After sprinting the entire length of the field and just a handful of graceful strides before hitting the end zone, Xavier Rhodes spread his arms, clutching the football in his right hand, and glided in for the score.
"I felt like I was running fast, so I just did the plane," Rhodes said, smiling, of his mid-run celebration.
The 100-yard return marked Rhodes' first career touchdown and seventh interception since being drafted by Minnesota in 2013.
It's a play he's seen replayed many times over – both in his mind and literally.
"I go home, my family is playing it," Rhodes said. "The fans tell me about the play [via] social media, remind me. Here [at Winter Park], the highlights here sometimes. It's everywhere, basically."
In 2016 Rhodes matched up against some of the NFL's most talented wide receivers, including Kelvin Benjamin, Odell Beckham, Jr., and DeAndre Hopkins. Combined, the trio recorded just 79 total yards against the cornerback.
Rhodes has flourished under Vikings Head Coach Mike Zimmer, his confidence level soaring particularly over the past two seasons.
Rhodes has gleaned information from everyone: from Zimmer, to defensive backs coach Jerry Gray, to veterans on the team like Trae Waynes. He's learned where his strengths lie and how to effectively utilize his 6-foot-1, 218-pound frame.
"I'm just using my physicality to my full advantage," Rhodes said. "I can run, also. I'm pretty fast and big, so I try to use it to the point of knocking the timing off between the quarterback and the receiver and trying to gain ground once that happens and get under the route or be on top of the route and pick it off."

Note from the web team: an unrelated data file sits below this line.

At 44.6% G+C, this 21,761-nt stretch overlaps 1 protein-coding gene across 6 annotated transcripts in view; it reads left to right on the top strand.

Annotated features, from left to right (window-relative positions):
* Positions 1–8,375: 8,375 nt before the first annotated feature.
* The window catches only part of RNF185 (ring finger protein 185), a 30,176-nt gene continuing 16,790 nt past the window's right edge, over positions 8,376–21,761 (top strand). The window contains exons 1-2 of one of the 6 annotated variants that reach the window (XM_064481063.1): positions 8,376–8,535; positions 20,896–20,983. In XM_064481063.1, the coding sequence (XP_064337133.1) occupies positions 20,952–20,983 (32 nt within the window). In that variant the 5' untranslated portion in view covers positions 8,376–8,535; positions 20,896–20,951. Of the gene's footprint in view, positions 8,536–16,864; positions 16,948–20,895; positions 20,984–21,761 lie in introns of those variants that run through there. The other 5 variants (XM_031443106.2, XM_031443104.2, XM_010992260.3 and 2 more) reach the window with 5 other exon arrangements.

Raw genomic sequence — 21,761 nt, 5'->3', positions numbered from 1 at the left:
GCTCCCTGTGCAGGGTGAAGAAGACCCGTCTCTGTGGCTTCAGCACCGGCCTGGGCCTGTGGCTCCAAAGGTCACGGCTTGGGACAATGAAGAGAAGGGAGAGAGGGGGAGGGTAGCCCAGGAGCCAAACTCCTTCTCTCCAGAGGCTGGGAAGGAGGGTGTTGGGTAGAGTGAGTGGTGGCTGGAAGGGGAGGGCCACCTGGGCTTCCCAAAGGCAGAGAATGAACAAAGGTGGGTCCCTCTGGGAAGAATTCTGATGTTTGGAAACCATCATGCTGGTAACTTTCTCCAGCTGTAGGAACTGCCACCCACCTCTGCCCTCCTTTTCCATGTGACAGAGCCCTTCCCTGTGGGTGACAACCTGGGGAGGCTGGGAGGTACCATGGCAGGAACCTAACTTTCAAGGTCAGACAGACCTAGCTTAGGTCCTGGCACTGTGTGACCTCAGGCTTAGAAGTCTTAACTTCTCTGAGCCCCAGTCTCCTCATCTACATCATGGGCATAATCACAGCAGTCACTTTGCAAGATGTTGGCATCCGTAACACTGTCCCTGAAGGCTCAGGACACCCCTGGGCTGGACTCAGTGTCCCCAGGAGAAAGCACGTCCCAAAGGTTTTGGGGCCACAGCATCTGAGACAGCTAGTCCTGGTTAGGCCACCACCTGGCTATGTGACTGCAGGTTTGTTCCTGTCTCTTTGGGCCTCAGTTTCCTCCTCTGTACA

After seeing three NFL seasons accumulate behind him with only two total interceptions, Rhodes nabbed five picks in 2016, wrapping up a season that Zimmer called "obviously his best ever."
"I think Xavier has had a good year," Zimmer said of Rhodes in closing out the 2016 season. "He's a great kid, great competitor, tries to do his very best every single day he walks into the building. Always has a smile on his face, always trying to learn."
Rhodes' dedication to the game paid off when he received his first career Pro Bowl nod. Rather than accept many accolades for himself, however, he largely credited the four defensive teammates who also participated in the all-star game.
He said the Pro Bowl votes reflected the Minnesota defense playing together.
"One heartbeat," Rhodes said of the unit. "We're starting to learn if everyone does [his] job, everyone will be rewarded. That's how we feel, and we hold everyone accountable to that.
"That's why we had some Pro Bowlers on defense," he added. "Because everyone was doing their job."
Entering the 2017 season, Rhodes has his eyes set on not only repeating last year's performance but improving it. He has spent the offseason grinding away in preparing for Year 5, and he believes more than ever in himself and in the defensive corps that Zimmer has established since arriving in 2014.
In turn, Rhodes has the trust of his teammates.
Wide receiver Adam Thielen, who sometimes competes against Rhodes during practice, has noticed the cornerback's consistent development.
"He's playing with a lot of confidence," Thielen said of Rhodes this spring. "He had a great year last year. He's another guy who is going to come to work every day and bust his tail. It's great for me to see guys like that have success because they deserve it. He's one of those guys that deserves it."